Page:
This is a collection of Kabir’s Maithili verses, which, in about 80 pages, introduces the uniqueness of his Maithili phrases, the tradition, Kabir’s Mithila background, and the origin and development of Kabirpanth. When Kabirpanth started in the 17th century, one of the first four main ‘Maths’ was in Mithila. 


Interestingly, no sect of Vidyapati existed in Mithila; he went to Bengal. If any sect continued to exist in Mithila, it was Kabirpanth. Only two books of Vidyapati Padawali were found in Mithila, in the houses of ordinary householders who were lovers of songs. At that time, there were likely less than two hundred manuscripts of Kabir Padawali in Mithila. But who conducts research and for what purpose? Kabir’s voice is one of the bitter criticisms of the Brahmin religion. The great linguist Subhadra Jha argued in 1956 that Kabir was born in Mithila and fled due to conflict with Brahmins, eventually settling in Maghar in Uttar Pradesh and then in Kashi. 


In the book I tried to make it clear that those Maithils who spread the light of Kabir in Mithila and established it as their religion must have been marginalised people. However, it’s unfair to label them as marginal. 

Your latest book, ‘Maithili Kavitak Hazar Varsh’, is garnering attention. What motivated you to delve into this subject, and what can readers expect from this work? 

This book begins around the 8th and 9th century, when modern Indian languages were taking shape, and concludes at the end of the 19th century. This millennium has been called the millennium of indigenous language and culture for a reason. It showcases how people in a particular region adopted and expressed themselves in their language over a thousand years.  


For example, the title of its last chapter is 'Ithias Vanchit Kavi’. There are dozens of poets from the 18th to 19th century whose works are still available today, yet Maithil historians and critics ignored them because they were against Brahminism. In today’s liberal knowledge exchange era, this narrow-mindedness has only intensified. 

This book primarily focuses on poetry because there was no tradition of prose writing in Maithili before the 20th century, despite claims such as Jyotireshwar Thakur’s ‘Varnaratnakar’, which overlook Mithila’s rich tradition of folklore, including Lorikgatha, and G A Grierson’s surprise at finding ‘Salhes Gatha’ in prose structure but sung collectively with musical instruments like Dholak or Mridangam, which is discussed in a lengthy chapter. 


The misconception is that Vidyapatis, in the courts of Oinwar kings, made the kings of Mithila the originators of Vidyapati-like poets Mithila, but the absence of any talented poet like Vidyapati in 600 years challenges this notion. 

My attempt was to shift the focus of history towards the people, as most works expressing the aspirations of Mithila’s people remain oral, uncollected, and uncriticised, yet this effort should be seen as a beginning, not completion.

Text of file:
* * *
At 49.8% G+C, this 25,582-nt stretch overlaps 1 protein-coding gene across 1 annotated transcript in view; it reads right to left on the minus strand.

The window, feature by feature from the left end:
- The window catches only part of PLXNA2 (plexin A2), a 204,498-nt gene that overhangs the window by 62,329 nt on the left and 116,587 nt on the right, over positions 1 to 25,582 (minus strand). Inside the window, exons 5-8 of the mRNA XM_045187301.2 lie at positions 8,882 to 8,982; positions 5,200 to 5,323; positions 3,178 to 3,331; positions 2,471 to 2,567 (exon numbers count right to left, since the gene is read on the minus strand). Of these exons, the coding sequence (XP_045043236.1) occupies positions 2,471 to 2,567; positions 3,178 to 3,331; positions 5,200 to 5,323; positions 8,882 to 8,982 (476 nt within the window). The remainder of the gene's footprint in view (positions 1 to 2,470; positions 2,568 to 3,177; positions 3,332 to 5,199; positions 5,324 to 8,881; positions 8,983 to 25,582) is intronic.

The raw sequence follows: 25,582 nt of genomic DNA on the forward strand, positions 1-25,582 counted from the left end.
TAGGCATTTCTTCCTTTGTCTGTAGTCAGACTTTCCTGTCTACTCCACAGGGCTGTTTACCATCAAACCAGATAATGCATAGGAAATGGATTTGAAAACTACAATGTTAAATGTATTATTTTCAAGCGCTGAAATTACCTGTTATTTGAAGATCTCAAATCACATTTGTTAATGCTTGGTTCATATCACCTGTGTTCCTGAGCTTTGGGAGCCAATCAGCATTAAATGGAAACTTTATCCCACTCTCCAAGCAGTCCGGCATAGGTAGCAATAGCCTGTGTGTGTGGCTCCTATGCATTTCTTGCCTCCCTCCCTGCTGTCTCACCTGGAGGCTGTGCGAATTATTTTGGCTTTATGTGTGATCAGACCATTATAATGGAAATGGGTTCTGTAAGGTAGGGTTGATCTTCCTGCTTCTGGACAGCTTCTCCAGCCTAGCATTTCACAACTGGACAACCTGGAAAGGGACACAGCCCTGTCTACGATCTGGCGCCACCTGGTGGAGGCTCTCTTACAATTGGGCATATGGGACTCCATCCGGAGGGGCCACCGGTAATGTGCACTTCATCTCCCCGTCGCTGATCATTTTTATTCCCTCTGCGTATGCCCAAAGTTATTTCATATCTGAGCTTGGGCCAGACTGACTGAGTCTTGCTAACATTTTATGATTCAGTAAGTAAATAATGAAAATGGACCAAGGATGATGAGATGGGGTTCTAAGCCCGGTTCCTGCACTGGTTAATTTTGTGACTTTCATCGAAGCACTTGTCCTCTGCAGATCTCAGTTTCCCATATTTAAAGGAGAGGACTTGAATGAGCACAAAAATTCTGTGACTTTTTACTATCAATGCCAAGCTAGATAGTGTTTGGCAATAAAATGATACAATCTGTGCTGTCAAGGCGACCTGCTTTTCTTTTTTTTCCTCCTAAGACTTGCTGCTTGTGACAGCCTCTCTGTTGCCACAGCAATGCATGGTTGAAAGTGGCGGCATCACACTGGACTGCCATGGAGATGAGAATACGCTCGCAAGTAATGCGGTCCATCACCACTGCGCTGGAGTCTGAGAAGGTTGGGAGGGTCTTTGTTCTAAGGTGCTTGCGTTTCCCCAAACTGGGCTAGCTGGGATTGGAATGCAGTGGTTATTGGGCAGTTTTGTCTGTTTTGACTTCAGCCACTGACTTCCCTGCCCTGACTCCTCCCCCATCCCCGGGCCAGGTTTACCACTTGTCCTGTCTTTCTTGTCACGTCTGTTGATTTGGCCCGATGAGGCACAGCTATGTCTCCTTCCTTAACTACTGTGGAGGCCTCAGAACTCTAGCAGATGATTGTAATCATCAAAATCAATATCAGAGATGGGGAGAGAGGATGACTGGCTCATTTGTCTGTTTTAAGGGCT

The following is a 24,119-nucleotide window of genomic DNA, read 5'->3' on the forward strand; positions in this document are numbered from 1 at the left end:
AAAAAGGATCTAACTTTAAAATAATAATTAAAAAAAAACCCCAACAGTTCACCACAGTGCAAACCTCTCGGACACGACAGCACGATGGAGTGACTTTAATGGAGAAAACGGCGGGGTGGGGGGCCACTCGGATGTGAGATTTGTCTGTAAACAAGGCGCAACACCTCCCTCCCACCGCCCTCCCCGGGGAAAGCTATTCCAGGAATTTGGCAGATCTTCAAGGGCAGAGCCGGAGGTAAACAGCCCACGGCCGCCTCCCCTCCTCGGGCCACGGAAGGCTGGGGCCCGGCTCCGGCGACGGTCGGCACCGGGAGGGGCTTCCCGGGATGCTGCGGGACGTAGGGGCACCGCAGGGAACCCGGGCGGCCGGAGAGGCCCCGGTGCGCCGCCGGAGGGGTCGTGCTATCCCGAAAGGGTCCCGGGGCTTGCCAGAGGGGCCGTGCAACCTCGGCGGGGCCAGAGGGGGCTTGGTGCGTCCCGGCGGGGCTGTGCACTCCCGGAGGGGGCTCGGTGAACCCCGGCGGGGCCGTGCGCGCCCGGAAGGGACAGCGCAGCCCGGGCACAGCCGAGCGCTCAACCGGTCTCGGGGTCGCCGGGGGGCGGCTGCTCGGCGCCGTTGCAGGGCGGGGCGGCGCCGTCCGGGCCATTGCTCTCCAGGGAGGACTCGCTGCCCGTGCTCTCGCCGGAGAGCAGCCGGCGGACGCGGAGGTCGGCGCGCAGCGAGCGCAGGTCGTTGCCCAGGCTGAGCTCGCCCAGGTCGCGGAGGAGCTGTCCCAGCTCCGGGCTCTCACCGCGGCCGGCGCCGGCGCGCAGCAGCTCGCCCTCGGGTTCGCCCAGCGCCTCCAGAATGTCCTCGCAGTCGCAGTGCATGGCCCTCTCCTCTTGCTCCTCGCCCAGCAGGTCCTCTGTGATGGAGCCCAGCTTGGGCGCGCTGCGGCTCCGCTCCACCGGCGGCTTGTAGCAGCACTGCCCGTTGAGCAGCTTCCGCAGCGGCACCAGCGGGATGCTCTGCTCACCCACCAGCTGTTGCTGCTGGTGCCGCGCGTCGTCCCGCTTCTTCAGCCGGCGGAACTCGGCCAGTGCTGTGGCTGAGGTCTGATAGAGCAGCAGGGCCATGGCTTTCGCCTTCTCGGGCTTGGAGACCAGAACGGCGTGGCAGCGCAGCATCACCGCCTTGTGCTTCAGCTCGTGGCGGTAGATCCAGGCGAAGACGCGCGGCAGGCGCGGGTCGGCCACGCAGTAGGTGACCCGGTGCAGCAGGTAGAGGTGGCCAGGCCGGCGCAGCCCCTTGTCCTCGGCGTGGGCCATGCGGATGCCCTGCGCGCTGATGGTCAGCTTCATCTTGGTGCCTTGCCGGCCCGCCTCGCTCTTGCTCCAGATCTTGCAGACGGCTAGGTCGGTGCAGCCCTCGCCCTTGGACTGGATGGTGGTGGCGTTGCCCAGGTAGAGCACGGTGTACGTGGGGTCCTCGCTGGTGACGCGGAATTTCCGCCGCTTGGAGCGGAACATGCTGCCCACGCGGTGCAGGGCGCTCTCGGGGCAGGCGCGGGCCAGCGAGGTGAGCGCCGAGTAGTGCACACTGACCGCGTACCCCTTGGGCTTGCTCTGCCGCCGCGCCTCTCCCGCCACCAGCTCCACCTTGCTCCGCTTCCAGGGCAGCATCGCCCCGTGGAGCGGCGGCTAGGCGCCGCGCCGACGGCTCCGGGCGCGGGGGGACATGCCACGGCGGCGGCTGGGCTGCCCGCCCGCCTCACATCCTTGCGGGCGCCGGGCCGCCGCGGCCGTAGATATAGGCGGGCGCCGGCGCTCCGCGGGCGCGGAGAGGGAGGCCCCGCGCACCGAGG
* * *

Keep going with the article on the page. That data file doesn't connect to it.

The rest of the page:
Are there any emerging voices such as Dalit women writing or minorities writing in Maithili literature that you find particularly promising or noteworthy? 

Muslim writers have long contributed to Maithili literature such as the notable works of Fazlur Rahman Hashmi. At present, there are many active young writers whose works reflect a different perspective. Among them, I would like to mention Ziaur Rahman Jafri, Gufran Jilani, and Mukhtar Alam. Manzar Suleman shows promise in criticism, provided he maintains consistency. Although still in its early stages, Dalit women’s writing has the potential to garner attention. Vibha Kumari, from a Kabirpanthi family, showcases a unique strength in her creations. 


Can you envision a future where significant works of Maithili literature, when translated into English, could achieve recognition comparable to the JCB Prize-winning achievements of Perumal Murugan from Tamil, contributing to the broader promotion and appreciation of Maithili literature on a national and international scale? 

First of all, hearty congratulations to Perumal Murugan, and best wishes to him, because I believe his success is also a recognition for all of us.  

While some efforts have been made in Maithili in this regard, I am reminded of a statement by the renowned sociologist Hetukar Jha, who described the decline of ancient Mithila and the emergence of present-day Mithila marked by the dominance of caste over knowledge, and the rise of selfishness over ideological generosity, leading to discrimination against people and subjects of different castes. 


I am pleased to share that the most celebrated novel ‘Kanyadan’ by our eminent author Harimohan Jha has recently been translated into English by Lalit Kumar under the title “The Bride” and published by HarperCollins. This translated work has received numerous national awards and has been praised by a wide range of critics. I am hopeful that other significant works by our authors will also be translated into English in the future. 

(Ashutosh Kumar Thakur is a Bengaluru-based management professional, curator, and literary critic)